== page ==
Published: 29th May 2008
Families struggling to make ends meet by using credit cards to pay for groceries are finding that the credit squeeze means they cannot afford to live outside their means. According to personal insolvency experts from Begbies Traynor, Britains commonly used credit cards during the credit boom to cover food bills whilst using their income to fund a more lavish lifestyle than their income would warrant.
Joanne Wright, Partner from the Manchester office of Begbies Traynor, says: “The tap of easy credit has been turned off for most people, as credit card companies are refusing to extend existing customers’ limits or tightening the application process. People who previously used credit to meet everyday expenses are finding that they now have to live within their means.”
World food prices are currently rising due to population growth, climate change, poor climate in the major cereal producing nations and the conversion of food into biofuels. The UK operates under a deficit unlike France or the USA and importing world foods such as rice means that the cost is passed on to the consumer, so at time when money is growing scarcer, more is now needed to meet the increasing costs of staples foods.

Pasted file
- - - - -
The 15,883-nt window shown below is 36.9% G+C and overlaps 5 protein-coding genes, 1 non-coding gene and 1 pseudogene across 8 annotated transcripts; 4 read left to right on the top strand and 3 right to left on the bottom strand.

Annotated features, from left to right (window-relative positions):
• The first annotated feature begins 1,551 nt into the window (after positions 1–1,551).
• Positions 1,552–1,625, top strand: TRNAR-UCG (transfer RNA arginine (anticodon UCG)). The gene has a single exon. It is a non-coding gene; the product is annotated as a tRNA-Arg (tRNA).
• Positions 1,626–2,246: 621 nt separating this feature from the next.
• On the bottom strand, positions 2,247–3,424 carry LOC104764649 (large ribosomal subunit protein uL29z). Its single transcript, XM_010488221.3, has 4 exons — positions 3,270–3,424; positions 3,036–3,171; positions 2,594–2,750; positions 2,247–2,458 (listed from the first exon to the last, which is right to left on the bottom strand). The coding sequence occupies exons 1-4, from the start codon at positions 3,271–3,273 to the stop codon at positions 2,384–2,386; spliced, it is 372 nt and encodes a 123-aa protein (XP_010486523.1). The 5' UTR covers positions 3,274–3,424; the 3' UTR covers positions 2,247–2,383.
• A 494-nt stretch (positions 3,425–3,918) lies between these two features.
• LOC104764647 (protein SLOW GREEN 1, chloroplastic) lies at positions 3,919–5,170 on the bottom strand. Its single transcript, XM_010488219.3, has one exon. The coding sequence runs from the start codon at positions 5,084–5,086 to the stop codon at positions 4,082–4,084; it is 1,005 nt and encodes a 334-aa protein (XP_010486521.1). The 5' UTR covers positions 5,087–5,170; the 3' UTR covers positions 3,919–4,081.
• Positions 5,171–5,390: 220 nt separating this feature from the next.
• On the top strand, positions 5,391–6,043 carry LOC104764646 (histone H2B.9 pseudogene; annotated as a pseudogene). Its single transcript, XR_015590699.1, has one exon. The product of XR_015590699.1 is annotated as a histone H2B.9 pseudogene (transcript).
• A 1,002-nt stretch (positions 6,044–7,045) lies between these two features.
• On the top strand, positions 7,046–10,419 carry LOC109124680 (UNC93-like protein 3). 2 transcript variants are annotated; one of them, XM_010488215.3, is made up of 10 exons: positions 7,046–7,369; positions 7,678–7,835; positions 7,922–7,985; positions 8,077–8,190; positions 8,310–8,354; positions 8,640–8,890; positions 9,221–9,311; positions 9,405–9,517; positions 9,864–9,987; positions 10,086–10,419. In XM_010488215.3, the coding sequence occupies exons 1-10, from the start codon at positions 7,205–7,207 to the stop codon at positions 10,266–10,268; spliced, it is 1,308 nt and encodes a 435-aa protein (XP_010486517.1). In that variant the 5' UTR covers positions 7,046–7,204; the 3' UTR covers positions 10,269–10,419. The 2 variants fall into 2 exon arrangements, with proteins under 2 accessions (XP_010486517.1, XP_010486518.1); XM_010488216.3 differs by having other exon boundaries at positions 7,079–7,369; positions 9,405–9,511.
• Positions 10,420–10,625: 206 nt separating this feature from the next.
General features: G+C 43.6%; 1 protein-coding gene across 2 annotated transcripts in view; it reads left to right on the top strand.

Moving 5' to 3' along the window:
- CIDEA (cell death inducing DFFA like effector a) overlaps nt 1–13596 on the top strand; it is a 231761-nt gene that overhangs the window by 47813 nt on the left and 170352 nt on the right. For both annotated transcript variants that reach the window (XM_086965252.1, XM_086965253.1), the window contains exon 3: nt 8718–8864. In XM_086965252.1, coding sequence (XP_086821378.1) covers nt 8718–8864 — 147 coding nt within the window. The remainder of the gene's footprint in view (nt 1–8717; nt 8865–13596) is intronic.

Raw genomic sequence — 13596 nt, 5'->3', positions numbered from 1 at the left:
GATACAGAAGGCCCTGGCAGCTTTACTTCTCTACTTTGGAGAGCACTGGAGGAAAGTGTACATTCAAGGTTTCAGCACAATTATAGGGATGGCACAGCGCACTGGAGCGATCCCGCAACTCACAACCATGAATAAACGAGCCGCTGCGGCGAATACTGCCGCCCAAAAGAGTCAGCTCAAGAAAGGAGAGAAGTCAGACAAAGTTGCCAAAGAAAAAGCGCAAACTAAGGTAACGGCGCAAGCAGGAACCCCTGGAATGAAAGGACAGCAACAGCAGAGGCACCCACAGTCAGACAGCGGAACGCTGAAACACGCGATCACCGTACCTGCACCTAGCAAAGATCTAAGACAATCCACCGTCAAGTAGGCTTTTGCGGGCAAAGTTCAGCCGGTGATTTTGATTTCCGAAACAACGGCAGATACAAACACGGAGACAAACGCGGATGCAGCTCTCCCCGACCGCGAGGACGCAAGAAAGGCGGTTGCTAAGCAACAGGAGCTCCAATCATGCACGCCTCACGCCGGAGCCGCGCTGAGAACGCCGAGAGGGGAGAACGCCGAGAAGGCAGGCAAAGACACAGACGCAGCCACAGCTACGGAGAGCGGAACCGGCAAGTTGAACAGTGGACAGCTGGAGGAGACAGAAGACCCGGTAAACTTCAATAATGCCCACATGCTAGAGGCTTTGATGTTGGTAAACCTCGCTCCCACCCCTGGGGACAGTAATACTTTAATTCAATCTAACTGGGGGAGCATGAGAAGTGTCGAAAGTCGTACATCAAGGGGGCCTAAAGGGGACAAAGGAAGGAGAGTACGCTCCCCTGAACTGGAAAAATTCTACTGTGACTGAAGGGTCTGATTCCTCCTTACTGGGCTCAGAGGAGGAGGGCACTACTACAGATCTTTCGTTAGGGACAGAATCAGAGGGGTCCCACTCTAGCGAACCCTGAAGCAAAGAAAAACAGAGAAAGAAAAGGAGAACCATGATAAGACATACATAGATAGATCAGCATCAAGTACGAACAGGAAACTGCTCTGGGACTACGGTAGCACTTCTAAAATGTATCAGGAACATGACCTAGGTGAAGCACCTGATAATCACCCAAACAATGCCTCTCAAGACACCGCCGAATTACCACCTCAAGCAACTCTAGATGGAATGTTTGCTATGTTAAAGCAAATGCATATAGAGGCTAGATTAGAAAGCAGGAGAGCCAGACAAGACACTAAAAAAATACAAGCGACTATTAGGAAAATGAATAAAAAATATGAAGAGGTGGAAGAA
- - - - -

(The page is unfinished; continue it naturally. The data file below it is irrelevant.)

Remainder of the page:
Joanne says: “Whilst there may be a tough few months ahead, the situation does not necessarily spell disaster. Rather, the need is to recognise early that these are challenging times and plan accordingly.
“If the figures start to look worrying, then seek advice sooner rather than later. As in other aspects of life, third party input can often help to review the situation dispassionately and identify solutions before the situation goes critical.”
Begbies Traynor is part of Begbies Traynor Group plc which is an AIM listed specialist professional services organisation, providing independent professional advice and solutions to businesses, financial institutions, the accountancy and other professions and individuals in areas of finance, recovery, investigation and risk management, specialist financial advice and commercial finance.
Joanne is a Licensed Insolvency Practitioner with over 20 years experience in insolvency. She is a fellow of the IPA and chairs the Personal Insolvency Committee. She also sits on the IPA Council.
Joanne has specialised in personal insolvency for over fifteen years and has particular expertise in preparing bespoke Voluntary Arrangements tailored to professionals and professional practices plus has extensive experience of Bankruptcy situations which require detailed investigations.